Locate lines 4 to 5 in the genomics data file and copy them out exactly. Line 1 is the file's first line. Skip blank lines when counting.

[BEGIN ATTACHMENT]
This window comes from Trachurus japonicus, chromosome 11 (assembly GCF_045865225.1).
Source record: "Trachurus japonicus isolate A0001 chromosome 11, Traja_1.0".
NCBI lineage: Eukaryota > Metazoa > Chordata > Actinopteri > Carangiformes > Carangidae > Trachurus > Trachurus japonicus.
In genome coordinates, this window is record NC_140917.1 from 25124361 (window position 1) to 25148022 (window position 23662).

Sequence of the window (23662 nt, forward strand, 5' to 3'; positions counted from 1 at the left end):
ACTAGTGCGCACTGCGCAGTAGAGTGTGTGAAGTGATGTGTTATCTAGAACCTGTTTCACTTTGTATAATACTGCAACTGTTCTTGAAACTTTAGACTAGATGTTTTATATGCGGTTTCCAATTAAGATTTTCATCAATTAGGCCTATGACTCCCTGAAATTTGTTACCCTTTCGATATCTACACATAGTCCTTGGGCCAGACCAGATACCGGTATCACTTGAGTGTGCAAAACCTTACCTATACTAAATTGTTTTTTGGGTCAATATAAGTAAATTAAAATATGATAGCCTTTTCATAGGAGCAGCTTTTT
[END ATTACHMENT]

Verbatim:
In genome coordinates, this window is record NC_140917.1 from 25124361 (window position 1) to 25148022 (window position 23662).

Sequence of the window (23662 nt, forward strand, 5' to 3'; positions counted from 1 at the left end):